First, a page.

California records cases, deaths due to growth of virus


LOS ANGELES (AP) – Two people are dying of COVID-19 every hour in California’s most populous county as the state sets daily records for newly reported cases and deaths and hospitals report an increase of coronavirus patients Have to contend with.

Most California residents are under orders to stay at home because they live where intensive care unit capacity is declining. Home to 10 million people, Los Angeles County has 2,500 ICU beds, but could easily require far more within a month, the county’s Director of Health Services, Drs. Christina abused.

“Hospitals are under siege and our models show no end in sight,” she said.


Southern California and the Middle Valley – together comprising 23 regions – had exhausted their regular supply of intensive care beds and many medical centers were tapping into their “increased” capacity.

California averages over 35,000 newly reported coronavirus cases a day. Health officials estimate that 12% of them – 4,200 – end up in hospitals. On Wednesday, 53,711 new cases were registered and 293 deaths occurred statewide.

The mass transition began in October and people were largely blamed for ignoring security measures and socializing with others. Recently, health officials said they have seen cases arising from gatherings during the Thanksgiving holiday and appealed to residents to avoid being together with people from other homes on Christmas and New Year.

Health officials in Orange County, Southern California, issued an order Wednesday preventing hospitals from converting ambulances to other medical centers. Dr. with the county’s Health Care Agency. Karl Schultes said ambulances can run to the hospital to pick up their patients.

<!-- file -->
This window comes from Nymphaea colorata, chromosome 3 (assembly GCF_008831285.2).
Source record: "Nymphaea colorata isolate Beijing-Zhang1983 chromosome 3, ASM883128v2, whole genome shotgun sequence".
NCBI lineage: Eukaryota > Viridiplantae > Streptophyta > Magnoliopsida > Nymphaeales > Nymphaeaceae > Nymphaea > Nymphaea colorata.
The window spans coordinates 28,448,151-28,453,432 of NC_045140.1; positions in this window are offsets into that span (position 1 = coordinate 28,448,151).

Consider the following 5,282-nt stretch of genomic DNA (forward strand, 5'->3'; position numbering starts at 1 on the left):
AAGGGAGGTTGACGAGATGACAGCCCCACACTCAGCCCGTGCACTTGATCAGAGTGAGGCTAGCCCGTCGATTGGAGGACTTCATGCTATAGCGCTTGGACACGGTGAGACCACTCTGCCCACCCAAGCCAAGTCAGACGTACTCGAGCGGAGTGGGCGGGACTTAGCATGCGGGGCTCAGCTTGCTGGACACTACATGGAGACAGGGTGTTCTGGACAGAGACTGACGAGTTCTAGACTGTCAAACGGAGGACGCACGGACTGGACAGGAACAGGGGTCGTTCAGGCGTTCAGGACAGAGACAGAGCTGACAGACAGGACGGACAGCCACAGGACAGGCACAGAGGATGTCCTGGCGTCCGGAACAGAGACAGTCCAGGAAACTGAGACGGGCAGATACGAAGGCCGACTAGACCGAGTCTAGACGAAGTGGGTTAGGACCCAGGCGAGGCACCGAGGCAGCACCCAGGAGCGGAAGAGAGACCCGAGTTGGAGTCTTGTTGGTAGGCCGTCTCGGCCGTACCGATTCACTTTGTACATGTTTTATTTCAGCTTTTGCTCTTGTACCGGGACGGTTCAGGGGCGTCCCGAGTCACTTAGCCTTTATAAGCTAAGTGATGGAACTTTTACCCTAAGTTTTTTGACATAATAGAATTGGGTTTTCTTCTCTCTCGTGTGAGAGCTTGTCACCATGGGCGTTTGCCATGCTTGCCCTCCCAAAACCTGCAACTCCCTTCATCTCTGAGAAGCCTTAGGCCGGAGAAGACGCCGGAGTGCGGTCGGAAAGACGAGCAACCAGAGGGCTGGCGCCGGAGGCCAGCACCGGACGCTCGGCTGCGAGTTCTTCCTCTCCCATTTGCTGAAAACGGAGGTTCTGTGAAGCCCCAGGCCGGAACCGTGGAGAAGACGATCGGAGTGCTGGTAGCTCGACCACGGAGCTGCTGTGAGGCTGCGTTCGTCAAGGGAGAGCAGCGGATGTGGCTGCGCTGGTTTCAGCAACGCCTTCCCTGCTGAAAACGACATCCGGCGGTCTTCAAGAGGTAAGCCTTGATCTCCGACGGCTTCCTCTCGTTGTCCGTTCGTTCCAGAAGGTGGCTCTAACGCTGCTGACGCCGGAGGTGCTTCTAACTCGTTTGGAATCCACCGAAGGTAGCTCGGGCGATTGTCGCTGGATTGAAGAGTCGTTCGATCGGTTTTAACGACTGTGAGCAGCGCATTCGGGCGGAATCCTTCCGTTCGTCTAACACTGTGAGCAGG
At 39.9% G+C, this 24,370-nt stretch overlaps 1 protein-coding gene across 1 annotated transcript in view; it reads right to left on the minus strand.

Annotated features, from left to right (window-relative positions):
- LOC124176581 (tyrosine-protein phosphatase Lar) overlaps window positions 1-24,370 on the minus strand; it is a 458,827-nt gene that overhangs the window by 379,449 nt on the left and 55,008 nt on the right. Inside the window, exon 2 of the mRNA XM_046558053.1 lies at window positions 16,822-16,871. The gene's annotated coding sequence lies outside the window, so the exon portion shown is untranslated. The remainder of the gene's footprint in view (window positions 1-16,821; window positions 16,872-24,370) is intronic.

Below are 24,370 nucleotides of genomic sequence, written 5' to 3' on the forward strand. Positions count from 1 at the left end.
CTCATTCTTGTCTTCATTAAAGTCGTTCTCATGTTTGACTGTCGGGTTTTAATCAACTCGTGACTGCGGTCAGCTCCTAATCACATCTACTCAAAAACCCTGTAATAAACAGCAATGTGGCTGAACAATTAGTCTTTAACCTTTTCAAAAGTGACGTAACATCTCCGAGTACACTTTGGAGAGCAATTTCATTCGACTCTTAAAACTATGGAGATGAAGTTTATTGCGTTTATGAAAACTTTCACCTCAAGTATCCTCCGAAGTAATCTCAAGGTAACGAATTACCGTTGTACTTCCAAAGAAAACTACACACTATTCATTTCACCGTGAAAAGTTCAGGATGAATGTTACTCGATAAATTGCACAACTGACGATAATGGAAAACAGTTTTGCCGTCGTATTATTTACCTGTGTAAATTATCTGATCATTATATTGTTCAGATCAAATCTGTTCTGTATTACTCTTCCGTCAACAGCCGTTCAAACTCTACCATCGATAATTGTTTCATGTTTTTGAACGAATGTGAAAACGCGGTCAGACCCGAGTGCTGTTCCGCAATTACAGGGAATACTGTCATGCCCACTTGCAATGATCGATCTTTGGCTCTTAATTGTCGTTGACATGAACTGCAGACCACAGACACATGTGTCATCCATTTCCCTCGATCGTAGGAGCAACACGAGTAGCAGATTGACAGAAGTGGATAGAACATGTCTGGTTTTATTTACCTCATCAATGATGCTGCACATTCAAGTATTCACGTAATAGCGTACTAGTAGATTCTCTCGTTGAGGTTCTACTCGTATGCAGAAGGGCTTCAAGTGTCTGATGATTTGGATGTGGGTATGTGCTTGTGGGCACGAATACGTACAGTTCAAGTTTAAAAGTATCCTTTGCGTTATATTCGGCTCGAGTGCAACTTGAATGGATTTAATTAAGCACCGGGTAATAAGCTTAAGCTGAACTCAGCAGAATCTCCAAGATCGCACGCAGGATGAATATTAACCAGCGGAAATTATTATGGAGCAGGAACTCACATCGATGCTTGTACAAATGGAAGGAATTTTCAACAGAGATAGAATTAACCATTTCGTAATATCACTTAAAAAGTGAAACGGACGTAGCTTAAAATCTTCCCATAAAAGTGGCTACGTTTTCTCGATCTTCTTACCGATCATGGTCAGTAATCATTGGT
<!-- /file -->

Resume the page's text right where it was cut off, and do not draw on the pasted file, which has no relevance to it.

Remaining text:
“Therefore, we have temporarily suspended the ambulance diversion. While this would put some additional stress on hospitals, Shultes said in a statement, it would spread throughout the county and would help ease the anxiety of finding hospital destinations for ambulances.

Jeremy Zouch, chief executive of Providence St. Joseph’s Hospital in Orange, said nurses, respiratory therapists and homeowners are making additional changes to help during the crush. He said that the registry and traveling nurses have arrived and officials are talking about using the extra space to care for patients at a nearby children’s hospital.

“It has challenged us. Zoch told reporters that each of our units that we have available, we are preparing them anew and using them to care for COVID patients. “It is really challenging us on the capacity front. Our ICUs are very close to full. “

In Orange County, UCI Health plans to add a 50-bed mobile area unit by Christmas.

Hospitals imposed the first Pfizer vaccines to health care workers this week, as a pair of state advisory committees began making potential life-and-death decisions that are next in line for rare vaccines. The committees are considering whether groups such as teachers, farmwork, grocery staff, ride-hailing drivers and news reporters should be among them.

On Wednesday, California announced that the San Francisco Bay Area would join three of the state’s five regions already under a state-governed stay order as ICU available beds fell below 15%. Areas in greater Sacramento, San Joaquin Valley and Southern California are already under the command of Gov. Gavin Newsom, which closes businesses including hair and nail salons and movie theaters and severely limits retail operations.

The Northern California region, which includes Humboldt, Lake and Mendocino counties, is not affected for now.

Several counties in the Bay Area had already implemented the order as a precaution and should no longer be held on Thursday.

In Santa Clara County, which had already implemented the shutdown rules, reported that more than 1,000 infections are occurring per day compared to 300 in July, the county’s Director of Testing, Drs. Said Marty FenstiShub.

“We’re not out of the woods anywhere yet,” he said.

Barbara Ferrer, the state’s most populous Los Angeles County public health director, said the transmission of the virus is formidable and two people are killed every hour in the county.

“We are facing an explosive and very deadly surge,” Ferrer said.

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Taxin from Orange County reported. Associated Press authors Jocelyn Gecker, Jenny Harr and Haven Daly in San Francisco and Don Thompson in Sacramento contributed to this report.

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